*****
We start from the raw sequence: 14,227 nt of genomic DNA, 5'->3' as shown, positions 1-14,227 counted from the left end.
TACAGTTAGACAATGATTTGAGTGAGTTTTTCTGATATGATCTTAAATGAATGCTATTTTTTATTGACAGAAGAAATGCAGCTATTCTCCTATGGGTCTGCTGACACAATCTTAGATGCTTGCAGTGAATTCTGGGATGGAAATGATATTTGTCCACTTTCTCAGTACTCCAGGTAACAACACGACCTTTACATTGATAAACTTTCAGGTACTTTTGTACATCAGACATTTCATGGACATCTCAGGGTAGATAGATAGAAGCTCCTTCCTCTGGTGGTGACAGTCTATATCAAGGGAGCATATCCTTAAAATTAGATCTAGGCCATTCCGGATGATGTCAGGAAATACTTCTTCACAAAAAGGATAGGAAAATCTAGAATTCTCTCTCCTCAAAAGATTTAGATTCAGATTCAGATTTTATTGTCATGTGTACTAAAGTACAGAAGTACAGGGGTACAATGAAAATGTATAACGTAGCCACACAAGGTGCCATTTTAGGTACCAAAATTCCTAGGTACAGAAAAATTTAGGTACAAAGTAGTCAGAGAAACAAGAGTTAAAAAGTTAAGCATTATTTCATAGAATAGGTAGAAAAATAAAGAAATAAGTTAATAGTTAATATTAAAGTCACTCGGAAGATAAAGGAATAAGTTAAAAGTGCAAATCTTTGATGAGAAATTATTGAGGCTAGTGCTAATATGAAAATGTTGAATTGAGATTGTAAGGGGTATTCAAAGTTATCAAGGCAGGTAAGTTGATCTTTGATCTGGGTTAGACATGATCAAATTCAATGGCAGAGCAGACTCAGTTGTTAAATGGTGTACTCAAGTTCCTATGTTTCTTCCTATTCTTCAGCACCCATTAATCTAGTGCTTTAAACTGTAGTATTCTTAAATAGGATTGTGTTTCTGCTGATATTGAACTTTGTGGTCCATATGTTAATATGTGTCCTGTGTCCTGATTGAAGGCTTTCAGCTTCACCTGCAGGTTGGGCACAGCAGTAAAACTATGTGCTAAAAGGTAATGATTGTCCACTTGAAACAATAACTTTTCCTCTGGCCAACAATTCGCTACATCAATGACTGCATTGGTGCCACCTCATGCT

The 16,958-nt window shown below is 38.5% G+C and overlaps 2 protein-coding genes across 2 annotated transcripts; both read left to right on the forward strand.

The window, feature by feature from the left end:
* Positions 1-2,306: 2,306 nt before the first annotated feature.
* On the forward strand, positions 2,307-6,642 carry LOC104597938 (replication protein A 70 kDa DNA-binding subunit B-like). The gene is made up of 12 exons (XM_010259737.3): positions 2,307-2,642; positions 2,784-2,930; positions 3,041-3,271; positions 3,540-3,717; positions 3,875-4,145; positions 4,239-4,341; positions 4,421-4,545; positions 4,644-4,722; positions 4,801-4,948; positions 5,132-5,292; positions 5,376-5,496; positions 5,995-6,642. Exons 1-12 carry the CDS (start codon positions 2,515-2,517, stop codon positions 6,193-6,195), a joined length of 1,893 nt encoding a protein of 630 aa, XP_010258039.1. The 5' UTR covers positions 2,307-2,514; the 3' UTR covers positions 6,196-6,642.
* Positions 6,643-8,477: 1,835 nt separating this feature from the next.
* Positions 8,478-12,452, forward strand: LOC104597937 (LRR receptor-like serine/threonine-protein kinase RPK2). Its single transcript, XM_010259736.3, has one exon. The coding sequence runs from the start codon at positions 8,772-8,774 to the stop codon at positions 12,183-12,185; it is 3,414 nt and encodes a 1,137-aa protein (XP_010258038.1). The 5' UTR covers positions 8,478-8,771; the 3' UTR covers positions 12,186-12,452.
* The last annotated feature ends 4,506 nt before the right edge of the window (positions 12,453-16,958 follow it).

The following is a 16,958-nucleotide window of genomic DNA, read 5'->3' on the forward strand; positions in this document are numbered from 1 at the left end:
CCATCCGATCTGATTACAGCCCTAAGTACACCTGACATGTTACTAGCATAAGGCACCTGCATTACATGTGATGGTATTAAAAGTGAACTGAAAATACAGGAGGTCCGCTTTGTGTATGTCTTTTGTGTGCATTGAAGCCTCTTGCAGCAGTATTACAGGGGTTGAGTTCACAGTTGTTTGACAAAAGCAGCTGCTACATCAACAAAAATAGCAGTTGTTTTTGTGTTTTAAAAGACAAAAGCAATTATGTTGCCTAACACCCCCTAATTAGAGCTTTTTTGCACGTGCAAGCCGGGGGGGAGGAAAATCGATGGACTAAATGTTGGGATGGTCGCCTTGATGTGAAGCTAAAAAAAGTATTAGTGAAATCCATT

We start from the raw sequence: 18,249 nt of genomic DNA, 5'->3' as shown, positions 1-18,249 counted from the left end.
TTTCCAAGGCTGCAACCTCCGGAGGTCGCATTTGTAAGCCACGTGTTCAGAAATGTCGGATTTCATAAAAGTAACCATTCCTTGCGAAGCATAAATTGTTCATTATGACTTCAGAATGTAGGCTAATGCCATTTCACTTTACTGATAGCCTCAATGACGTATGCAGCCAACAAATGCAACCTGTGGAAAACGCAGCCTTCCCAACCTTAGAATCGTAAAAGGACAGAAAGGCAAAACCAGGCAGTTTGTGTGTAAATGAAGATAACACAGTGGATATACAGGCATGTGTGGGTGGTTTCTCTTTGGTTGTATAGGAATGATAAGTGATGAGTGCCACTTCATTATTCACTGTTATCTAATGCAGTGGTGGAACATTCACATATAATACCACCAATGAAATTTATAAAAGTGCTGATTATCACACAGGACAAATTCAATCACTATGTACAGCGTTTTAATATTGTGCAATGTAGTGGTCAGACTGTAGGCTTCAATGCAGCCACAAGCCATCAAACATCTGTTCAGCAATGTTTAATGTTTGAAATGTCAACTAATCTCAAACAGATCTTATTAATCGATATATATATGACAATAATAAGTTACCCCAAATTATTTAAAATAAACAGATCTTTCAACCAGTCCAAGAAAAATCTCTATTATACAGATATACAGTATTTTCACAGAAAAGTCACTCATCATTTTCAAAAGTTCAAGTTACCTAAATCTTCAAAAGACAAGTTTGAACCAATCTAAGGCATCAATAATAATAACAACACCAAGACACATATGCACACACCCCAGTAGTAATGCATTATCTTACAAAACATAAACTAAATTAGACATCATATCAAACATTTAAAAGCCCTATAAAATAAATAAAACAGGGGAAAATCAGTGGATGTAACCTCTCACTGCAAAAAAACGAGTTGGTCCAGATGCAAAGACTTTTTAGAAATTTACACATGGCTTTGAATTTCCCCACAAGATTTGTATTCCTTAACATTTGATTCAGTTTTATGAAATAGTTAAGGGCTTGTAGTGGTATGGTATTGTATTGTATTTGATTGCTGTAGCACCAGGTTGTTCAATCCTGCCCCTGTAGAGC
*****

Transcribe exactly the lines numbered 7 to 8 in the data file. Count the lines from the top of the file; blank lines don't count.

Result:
* Positions 6,643-8,477: 1,835 nt separating this feature from the next.
* Positions 8,478-12,452, forward strand: LOC104597937 (LRR receptor-like serine/threonine-protein kinase RPK2). Its single transcript, XM_010259736.3, has one exon. The coding sequence runs from the start codon at positions 8,772-8,774 to the stop codon at positions 12,183-12,185; it is 3,414 nt and encodes a 1,137-aa protein (XP_010258038.1). The 5' UTR covers positions 8,478-8,771; the 3' UTR covers positions 12,186-12,452.